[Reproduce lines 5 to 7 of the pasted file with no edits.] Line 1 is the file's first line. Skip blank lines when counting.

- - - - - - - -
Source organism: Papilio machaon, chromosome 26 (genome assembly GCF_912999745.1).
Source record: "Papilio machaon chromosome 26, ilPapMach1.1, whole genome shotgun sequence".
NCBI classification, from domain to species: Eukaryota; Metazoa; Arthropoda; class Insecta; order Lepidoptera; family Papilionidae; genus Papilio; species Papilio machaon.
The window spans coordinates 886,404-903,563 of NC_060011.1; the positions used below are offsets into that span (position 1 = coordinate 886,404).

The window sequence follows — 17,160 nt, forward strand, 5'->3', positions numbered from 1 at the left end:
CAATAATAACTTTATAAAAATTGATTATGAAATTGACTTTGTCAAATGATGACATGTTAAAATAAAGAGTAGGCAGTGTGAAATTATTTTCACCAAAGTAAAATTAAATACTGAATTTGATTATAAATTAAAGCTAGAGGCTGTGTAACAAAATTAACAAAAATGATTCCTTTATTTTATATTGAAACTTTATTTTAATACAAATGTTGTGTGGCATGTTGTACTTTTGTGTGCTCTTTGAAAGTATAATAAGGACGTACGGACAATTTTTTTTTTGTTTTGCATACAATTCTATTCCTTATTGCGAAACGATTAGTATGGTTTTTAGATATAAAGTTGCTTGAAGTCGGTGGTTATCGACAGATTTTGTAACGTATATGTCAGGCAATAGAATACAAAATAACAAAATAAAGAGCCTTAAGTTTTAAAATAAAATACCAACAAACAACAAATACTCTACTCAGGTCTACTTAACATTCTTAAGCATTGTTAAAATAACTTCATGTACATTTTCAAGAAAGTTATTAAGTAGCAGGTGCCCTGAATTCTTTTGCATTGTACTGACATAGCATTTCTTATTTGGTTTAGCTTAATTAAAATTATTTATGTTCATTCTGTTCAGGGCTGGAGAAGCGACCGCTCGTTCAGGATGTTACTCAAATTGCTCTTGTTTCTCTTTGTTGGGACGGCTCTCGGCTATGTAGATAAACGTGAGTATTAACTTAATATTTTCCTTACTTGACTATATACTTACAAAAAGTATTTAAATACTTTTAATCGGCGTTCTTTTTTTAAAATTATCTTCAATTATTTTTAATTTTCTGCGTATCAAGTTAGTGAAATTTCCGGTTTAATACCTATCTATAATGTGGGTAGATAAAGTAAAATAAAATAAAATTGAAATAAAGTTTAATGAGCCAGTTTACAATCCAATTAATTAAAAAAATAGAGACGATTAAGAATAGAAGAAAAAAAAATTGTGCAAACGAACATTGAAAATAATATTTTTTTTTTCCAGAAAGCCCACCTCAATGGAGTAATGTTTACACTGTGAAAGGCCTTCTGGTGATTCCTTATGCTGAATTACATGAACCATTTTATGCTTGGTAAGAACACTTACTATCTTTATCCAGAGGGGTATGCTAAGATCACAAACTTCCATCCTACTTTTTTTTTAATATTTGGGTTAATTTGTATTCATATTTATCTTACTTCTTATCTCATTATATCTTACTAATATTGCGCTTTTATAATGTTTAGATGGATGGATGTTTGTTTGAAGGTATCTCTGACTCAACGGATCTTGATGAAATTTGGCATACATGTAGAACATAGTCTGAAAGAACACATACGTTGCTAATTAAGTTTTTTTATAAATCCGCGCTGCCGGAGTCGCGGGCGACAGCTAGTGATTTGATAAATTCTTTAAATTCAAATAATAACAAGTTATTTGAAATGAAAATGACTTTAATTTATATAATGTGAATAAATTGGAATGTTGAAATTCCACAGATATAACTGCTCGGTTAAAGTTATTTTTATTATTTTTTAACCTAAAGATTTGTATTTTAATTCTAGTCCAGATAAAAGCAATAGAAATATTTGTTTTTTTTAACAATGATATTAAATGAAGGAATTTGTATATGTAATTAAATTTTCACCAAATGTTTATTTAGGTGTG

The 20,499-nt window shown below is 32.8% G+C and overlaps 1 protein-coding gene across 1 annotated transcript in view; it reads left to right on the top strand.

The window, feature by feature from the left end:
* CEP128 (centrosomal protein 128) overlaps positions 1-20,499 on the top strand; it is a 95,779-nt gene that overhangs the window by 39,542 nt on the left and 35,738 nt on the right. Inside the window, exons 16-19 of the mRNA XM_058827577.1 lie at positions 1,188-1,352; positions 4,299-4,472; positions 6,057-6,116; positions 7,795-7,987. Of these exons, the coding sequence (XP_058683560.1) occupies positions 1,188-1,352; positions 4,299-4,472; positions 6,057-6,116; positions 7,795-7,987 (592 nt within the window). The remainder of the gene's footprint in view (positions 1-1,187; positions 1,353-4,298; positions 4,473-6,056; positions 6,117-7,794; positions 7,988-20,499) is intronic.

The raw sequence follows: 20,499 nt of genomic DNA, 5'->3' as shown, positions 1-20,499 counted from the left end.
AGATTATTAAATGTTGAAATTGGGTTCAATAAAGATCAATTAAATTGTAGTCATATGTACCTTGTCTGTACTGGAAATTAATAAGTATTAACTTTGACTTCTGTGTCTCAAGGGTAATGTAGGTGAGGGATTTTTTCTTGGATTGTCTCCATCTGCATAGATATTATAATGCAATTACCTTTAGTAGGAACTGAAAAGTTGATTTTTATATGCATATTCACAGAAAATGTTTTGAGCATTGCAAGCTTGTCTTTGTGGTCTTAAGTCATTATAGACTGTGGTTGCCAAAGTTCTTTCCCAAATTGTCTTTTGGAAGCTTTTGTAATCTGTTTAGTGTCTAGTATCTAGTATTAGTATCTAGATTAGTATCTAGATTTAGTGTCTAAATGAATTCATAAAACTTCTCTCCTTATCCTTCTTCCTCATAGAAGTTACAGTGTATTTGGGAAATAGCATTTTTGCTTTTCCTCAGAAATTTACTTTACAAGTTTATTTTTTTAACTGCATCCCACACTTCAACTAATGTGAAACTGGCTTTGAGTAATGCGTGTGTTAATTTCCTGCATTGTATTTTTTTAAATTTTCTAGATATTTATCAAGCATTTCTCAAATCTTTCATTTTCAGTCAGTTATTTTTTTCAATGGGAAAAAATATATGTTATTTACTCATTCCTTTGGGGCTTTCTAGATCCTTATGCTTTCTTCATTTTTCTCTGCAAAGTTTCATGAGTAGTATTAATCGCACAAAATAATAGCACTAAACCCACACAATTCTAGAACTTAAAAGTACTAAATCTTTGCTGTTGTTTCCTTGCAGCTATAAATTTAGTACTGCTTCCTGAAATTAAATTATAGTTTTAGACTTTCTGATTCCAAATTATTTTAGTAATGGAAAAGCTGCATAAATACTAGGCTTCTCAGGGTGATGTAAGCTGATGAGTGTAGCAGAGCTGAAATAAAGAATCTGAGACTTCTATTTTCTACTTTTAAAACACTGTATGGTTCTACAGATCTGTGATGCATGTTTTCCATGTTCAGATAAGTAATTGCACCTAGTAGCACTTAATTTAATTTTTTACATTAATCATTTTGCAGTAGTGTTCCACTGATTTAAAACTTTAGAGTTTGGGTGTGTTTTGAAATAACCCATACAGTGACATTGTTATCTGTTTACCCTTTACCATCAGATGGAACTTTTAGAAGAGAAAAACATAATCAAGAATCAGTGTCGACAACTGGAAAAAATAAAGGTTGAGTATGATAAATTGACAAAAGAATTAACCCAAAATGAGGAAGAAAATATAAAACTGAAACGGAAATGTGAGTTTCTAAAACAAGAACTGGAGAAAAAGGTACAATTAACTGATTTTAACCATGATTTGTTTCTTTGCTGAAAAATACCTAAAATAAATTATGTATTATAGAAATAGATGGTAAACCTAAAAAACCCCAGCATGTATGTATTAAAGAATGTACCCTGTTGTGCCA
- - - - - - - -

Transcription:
The window sequence follows — 17,160 nt, forward strand, 5'->3', positions numbered from 1 at the left end:
CAATAATAACTTTATAAAAATTGATTATGAAATTGACTTTGTCAAATGATGACATGTTAAAATAAAGAGTAGGCAGTGTGAAATTATTTTCACCAAAGTAAAATTAAATACTGAATTTGATTATAAATTAAAGCTAGAGGCTGTGTAACAAAATTAACAAAAATGATTCCTTTATTTTATATTGAAACTTTATTTTAATACAAATGTTGTGTGGCATGTTGTACTTTTGTGTGCTCTTTGAAAGTATAATAAGGACGTACGGACAATTTTTTTTTTGTTTTGCATACAATTCTATTCCTTATTGCGAAACGATTAGTATGGTTTTTAGATATAAAGTTGCTTGAAGTCGGTGGTTATCGACAGATTTTGTAACGTATATGTCAGGCAATAGAATACAAAATAACAAAATAAAGAGCCTTAAGTTTTAAAATAAAATACCAACAAACAACAAATACTCTACTCAGGTCTACTTAACATTCTTAAGCATTGTTAAAATAACTTCATGTACATTTTCAAGAAAGTTATTAAGTAGCAGGTGCCCTGAATTCTTTTGCATTGTACTGACATAGCATTTCTTATTTGGTTTAGCTTAATTAAAATTATTTATGTTCATTCTGTTCAGGGCTGGAGAAGCGACCGCTCGTTCAGGATGTTACTCAAATTGCTCTTGTTTCTCTTTGTTGGGACGGCTCTCGGCTATGTAGATAAACGTGAGTATTAACTTAATATTTTCCTTACTTGACTATATACTTACAAAAAGTATTTAAATACTTTTAATCGGCGTTCTTTTTTTAAAATTATCTTCAATTATTTTTAATTTTCTGCGTATCAAGTTAGTGAAATTTCCGGTTTAATACCTATCTATAATGTGGGTAGATAAAGTAAAATAAAATAAAATTGAAATAAAGTTTAATGAGCCAGTTTACAATCCAATTAATTAAAAAAATAGAGACGATTAAGAATAGAAGAAAAAAAAATTGTGCAAACGAACATTGAAAATAATATTTTTTTTTTCCAGAAAGCCCACCTCAATGGAGTAATGTTTACACTGTGAAAGGCCTTCTGGTGATTCCTTATGCTGAATTACATGAACCATTTTATGCTTGGTAAGAACACTTACTATCTTTATCCAGAGGGGTATGCTAAGATCACAAACTTCCATCCTACTTTTTTTTTAATATTTGGGTTAATTTGTATTCATATTTATCTTACTTCTTATCTCATTATATCTTACTAATATTGCGCTTTTATAATGTTTAGATGGATGGATGTTTGTTTGAAGGTATCTCTGACTCAACGGATCTTGATGAAATTTGGCATACATGTAGAACATAGTCTGAAAGAACACATACGTTGCTAATTAAGTTTTTTTATAAATCCGCGCTGCCGGAGTCGCGGGCGACAGCTAGTGATTTGATAAATTCTTTAAATTCAAATAATAACAAGTTATTTGAAATGAAAATGACTTTAATTTATATAATGTGAATAAATTGGAATGTTGAAATTCCACAGATATAACTGCTCGGTTAAAGTTATTTTTATTATTTTTTAACCTAAAGATTTGTATTTTAATTCTAGTCCAGATAAAAGCAATAGAAATATTTGTTTTTTTTAACAATGATATTAAATGAAGGAATTTGTATATGTAATTAAATTTTCACCAAATGTTTATTTAGGTGTG

The 20,499-nt window shown below is 32.8% G+C and overlaps 1 protein-coding gene across 1 annotated transcript in view; it reads left to right on the top strand.